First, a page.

- But the Online World is Different. When it comes to the digital world, a world where anything goes and everyone is connected, a world that exposes children to situations and people they are not mature enough or savvy enough to deal with – the privacy argument is no longer about the child and whether or not you trust them but about protecting children from things they are unable to protect themselves from. A minor’s right to privacy (based on trust or whatever else) is a flawed argument in this space and only gives a predator (who will invest time learning about your child, following your child, building connections to your child as well as invest money to get to your child) the advantage. A predator’s biggest wish is that you keep your nose out of your child’s online life and are thrilled you see it as a privacy issue.
Remember, it doesn’t matter who you are or where you live, the online world forces all of us into a new reality.
Reality Check #1: Kids live online.
- 95 percent of teens have access to a smartphone, and 45 percent say they are online “almost constantly.”
- 94 percent of teens who go online using a mobile device do so daily with 71 percent of teens saying they use more than one social media site.
- 60 percent of female and 84 percent of male teenagers in the U.S. are on online video games.
Reality Check #2. Predators Do Too.
- The numbers support what we already know. Children live their lives online. Predators know this and live there too. We also know the real numbers are higher when it comes to the number of children who are approached by an unknown person online.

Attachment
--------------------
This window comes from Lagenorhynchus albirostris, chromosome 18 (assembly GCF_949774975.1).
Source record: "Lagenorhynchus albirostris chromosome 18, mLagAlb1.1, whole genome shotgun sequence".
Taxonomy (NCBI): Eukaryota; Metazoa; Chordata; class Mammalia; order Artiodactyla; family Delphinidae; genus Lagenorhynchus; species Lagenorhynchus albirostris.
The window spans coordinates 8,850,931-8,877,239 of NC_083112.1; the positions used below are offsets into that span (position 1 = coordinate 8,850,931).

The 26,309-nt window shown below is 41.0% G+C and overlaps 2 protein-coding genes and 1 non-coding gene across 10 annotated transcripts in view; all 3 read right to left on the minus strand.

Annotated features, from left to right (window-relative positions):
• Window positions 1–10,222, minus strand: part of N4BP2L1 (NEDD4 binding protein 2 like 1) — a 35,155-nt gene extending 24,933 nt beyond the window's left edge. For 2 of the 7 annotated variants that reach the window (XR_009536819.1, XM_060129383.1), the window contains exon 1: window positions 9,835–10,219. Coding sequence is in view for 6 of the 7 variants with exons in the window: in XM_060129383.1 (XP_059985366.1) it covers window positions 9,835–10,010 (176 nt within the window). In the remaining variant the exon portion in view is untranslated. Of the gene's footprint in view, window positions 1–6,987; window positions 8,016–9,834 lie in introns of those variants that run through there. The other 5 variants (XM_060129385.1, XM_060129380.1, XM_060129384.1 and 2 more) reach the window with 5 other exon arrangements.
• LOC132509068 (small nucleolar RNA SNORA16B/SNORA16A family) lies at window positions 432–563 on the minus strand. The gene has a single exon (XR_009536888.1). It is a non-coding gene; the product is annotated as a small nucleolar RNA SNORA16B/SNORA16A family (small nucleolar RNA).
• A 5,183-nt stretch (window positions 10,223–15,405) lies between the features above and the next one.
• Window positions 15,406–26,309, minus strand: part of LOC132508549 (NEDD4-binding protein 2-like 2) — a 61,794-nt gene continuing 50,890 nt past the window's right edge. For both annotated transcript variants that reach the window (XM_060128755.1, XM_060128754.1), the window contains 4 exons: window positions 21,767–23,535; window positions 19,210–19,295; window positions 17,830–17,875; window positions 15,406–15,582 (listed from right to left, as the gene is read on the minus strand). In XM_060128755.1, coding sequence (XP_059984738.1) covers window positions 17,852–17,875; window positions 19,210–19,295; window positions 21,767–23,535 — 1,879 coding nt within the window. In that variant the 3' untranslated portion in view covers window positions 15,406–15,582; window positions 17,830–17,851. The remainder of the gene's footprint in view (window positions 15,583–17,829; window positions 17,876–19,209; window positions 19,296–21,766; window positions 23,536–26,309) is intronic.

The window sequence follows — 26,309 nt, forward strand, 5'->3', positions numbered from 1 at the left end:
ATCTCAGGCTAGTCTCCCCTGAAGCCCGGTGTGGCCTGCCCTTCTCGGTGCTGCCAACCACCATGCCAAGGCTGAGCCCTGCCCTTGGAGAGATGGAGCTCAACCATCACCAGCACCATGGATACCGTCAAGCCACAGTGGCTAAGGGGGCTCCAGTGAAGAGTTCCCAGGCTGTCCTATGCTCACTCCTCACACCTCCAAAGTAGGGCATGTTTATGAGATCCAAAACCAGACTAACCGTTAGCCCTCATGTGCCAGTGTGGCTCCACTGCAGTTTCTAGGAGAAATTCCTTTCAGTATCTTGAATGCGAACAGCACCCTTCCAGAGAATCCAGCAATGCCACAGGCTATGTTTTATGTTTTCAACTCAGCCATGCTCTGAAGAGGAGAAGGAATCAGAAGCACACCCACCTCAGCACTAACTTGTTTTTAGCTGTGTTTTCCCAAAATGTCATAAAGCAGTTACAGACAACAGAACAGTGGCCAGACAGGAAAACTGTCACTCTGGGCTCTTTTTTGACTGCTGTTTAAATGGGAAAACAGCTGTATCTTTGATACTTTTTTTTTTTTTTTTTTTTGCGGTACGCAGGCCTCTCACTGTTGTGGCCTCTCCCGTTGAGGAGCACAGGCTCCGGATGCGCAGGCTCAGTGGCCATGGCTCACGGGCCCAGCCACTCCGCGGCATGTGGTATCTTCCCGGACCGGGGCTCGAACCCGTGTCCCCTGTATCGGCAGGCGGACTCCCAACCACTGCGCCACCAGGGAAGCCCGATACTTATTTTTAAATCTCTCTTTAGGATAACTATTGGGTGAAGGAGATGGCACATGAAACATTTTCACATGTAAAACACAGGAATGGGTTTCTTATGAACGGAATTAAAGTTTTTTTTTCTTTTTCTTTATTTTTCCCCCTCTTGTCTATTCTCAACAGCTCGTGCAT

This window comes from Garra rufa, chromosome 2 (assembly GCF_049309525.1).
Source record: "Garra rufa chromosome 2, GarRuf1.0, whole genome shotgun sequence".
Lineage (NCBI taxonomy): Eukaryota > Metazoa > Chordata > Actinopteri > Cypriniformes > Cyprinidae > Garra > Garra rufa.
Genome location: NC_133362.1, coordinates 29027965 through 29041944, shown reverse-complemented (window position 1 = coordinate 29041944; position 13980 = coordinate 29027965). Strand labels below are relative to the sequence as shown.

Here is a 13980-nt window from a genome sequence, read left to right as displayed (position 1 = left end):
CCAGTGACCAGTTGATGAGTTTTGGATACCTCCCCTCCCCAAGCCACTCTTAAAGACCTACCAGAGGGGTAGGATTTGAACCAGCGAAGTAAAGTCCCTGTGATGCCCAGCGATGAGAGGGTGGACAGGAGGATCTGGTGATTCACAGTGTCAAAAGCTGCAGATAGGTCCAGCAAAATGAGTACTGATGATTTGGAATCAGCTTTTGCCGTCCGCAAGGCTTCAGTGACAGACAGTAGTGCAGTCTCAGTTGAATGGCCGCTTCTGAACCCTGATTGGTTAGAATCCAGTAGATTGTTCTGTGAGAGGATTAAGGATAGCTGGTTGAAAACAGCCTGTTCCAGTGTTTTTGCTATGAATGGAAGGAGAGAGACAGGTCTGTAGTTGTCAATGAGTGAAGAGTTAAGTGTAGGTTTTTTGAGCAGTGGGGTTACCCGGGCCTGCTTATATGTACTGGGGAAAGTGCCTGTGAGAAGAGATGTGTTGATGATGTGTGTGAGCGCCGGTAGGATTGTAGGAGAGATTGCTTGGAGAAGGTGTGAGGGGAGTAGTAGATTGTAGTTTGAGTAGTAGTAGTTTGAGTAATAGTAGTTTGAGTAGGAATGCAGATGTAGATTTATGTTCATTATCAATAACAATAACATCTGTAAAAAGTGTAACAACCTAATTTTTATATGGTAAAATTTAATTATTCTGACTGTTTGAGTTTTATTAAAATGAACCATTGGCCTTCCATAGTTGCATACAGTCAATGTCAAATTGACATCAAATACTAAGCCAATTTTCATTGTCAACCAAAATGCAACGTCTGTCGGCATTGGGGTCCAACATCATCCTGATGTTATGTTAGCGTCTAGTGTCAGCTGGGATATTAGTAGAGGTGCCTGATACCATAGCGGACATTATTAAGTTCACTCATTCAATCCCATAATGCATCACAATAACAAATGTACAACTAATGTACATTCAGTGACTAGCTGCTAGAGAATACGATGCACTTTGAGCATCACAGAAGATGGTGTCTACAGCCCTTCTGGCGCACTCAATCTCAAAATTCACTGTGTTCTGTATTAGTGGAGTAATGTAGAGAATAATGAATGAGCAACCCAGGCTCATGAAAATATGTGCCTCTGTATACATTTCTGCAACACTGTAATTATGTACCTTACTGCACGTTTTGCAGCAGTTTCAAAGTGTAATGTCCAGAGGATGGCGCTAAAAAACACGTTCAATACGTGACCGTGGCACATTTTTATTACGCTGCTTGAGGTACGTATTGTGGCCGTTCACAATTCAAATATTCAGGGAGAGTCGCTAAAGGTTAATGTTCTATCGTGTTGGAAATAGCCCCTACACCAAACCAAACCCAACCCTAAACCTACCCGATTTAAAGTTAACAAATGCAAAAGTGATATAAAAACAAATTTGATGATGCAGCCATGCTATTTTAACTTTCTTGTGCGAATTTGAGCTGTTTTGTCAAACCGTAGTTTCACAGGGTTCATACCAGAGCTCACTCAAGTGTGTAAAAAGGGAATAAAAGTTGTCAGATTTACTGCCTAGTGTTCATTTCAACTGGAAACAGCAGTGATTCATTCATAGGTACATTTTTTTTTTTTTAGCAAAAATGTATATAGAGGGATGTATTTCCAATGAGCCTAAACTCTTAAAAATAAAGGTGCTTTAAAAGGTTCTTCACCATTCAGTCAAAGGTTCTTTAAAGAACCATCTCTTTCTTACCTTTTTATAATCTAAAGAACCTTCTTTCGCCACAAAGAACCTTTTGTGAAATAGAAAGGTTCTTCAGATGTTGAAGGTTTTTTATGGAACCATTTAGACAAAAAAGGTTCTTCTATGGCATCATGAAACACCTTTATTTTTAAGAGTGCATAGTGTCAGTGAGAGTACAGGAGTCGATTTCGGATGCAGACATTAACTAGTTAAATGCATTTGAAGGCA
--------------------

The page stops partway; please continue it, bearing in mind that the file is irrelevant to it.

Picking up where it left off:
- The risks are real. One in five U.S. teenagers who regularly log on to the Internet says they have received an unwanted sexual solicitation via the Web. A warning issued just last week urges parents to take caution as a rising number of predators try to lure children away through the number one game, Fortnite.
Reality Check #3. Parents Must Recognize and Respond.
- For any parent to say that they have given their child a phone or online access and simply “trust them” is – in all honesty – a glaring oversight and lack of parenting. We must understand the risks, dangers and do everything in our power to keep our kids safe online. Denying a child access is not necessarily a solution either. They will find a way around it and they will be left on the platform without your supervision.